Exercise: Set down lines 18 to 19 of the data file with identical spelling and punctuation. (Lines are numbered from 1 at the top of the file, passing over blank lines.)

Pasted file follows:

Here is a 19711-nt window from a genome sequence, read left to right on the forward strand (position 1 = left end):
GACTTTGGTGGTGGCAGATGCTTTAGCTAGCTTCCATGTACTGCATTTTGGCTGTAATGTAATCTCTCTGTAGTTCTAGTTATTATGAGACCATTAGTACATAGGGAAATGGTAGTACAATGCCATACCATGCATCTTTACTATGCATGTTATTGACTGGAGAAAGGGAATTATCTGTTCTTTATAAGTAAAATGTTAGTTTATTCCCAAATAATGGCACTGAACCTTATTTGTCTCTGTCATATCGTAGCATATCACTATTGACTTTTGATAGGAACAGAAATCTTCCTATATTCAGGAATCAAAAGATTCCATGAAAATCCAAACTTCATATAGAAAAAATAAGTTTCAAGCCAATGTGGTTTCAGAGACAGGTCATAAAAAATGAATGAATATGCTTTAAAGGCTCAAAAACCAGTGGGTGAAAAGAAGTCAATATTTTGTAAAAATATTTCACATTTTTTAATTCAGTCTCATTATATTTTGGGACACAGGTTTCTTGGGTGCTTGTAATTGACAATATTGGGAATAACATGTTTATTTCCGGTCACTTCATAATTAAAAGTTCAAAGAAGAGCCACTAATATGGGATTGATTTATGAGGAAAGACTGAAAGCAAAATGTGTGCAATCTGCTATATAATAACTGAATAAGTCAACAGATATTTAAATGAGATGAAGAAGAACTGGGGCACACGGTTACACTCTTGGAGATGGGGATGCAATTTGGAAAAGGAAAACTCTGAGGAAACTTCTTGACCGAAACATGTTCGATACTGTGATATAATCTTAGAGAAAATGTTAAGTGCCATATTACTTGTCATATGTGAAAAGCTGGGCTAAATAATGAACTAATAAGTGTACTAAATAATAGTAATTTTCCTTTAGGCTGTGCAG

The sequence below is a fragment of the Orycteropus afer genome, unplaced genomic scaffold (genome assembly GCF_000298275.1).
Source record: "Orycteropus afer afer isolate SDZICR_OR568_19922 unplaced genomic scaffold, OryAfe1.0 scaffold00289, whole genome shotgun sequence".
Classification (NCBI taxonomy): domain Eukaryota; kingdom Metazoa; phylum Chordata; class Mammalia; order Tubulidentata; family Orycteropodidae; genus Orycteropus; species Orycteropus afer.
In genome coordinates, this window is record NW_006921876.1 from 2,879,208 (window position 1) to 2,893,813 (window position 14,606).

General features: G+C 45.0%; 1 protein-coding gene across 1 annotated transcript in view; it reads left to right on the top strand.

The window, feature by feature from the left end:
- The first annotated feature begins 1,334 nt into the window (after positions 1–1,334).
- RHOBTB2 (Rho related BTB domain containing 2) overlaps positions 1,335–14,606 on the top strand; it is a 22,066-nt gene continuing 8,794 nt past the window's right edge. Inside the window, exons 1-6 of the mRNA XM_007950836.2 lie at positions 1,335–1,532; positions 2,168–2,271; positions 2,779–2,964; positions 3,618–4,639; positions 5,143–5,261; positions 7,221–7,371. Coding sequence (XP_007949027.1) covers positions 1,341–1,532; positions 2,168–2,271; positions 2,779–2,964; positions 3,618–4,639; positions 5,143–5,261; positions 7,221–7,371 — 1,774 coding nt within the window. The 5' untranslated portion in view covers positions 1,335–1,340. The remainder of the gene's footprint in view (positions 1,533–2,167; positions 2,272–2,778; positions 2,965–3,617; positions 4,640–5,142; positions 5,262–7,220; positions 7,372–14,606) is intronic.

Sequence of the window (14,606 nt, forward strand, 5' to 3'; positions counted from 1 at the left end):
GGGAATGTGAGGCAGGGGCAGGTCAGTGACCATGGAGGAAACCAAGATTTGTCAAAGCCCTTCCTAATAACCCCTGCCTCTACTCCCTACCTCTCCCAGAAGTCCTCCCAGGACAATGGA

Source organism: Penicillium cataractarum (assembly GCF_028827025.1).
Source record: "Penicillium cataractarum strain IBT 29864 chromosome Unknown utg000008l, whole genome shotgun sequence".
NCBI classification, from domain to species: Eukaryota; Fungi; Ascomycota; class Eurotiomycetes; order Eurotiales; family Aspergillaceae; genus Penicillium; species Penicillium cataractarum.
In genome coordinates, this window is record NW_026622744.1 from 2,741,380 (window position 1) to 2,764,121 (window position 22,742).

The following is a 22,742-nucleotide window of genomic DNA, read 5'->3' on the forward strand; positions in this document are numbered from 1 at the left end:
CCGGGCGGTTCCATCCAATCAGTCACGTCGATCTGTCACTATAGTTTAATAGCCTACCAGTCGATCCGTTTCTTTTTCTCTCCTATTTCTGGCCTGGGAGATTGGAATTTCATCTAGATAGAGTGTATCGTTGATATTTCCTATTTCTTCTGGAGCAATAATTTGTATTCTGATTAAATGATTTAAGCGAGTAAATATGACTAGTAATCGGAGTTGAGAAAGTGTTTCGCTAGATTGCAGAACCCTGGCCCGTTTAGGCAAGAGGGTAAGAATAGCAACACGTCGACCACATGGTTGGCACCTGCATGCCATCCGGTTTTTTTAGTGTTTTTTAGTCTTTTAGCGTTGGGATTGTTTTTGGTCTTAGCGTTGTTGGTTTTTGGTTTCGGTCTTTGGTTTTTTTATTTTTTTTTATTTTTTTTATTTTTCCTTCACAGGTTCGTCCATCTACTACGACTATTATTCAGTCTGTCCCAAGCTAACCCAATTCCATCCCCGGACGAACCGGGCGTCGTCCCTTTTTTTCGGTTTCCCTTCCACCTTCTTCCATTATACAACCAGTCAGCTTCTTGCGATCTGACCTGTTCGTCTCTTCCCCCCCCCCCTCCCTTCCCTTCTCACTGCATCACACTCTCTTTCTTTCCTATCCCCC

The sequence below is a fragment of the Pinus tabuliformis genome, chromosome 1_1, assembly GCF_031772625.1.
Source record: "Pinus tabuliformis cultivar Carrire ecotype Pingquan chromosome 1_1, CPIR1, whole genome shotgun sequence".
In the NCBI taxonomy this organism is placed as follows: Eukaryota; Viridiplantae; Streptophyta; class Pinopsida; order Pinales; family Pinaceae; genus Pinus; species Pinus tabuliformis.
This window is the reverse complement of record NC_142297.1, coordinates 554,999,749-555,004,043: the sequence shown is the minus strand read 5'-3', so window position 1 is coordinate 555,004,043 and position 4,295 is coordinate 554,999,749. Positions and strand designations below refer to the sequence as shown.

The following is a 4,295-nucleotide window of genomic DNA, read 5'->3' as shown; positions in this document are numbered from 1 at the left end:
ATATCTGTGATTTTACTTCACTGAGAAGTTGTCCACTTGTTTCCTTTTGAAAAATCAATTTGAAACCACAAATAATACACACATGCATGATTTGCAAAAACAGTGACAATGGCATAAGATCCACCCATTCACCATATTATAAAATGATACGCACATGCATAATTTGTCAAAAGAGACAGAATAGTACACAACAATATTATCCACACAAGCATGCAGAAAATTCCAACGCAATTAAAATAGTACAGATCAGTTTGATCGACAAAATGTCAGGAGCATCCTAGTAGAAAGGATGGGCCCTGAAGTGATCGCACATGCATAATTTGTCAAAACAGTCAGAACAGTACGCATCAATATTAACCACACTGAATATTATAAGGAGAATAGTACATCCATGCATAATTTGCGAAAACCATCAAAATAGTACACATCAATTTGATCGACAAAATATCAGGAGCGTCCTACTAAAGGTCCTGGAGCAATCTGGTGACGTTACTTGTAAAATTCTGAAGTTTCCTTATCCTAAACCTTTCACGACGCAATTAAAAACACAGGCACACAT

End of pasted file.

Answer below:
CCGGGCGGTTCCATCCAATCAGTCACGTCGATCTGTCACTATAGTTTAATAGCCTACCAGTCGATCCGTTTCTTTTTCTCTCCTATTTCTGGCCTGGGAGATTGGAATTTCATCTAGATAGAGTGTATCGTTGATATTTCCTATTTCTTCTGGAGCAATAATTTGTATTCTGATTAAATGATTTAAGCGAGTAAATATGACTAGTAATCGGAGTTGAGAAAGTGTTTCGCTAGATTGCAGAACCCTGGCCCGTTTAGGCAAGAGGGTAAGAATAGCAACACGTCGACCACATGGTTGGCACCTGCATGCCATCCGGTTTTTTTAGTGTTTTTTAGTCTTTTAGCGTTGGGATTGTTTTTGGTCTTAGCGTTGTTGGTTTTTGGTTTCGGTCTTTGGTTTTTTTATTTTTTTTTATTTTTTTTATTTTTCCTTCACAGGTTCGTCCATCTACTACGACTATTATTCAGTCTGTCCCAAGCTAACCCAATTCCATCCCCGGACGAACCGGGCGTCGTCCCTTTTTTTCGGTTTCCCTTCCACCTTCTTCCATTATACAACCAGTCAGCTTCTTGCGATCTGACCTGTTCGTCTCTTCCCCCCCCCCCTCCCTTCCCTTCTCACTGCATCACACTCTCTTTCTTTCCTATCCCCC

The sequence below is a fragment of the Pinus tabuliformis genome, chromosome 1_1, assembly GCF_031772625.1.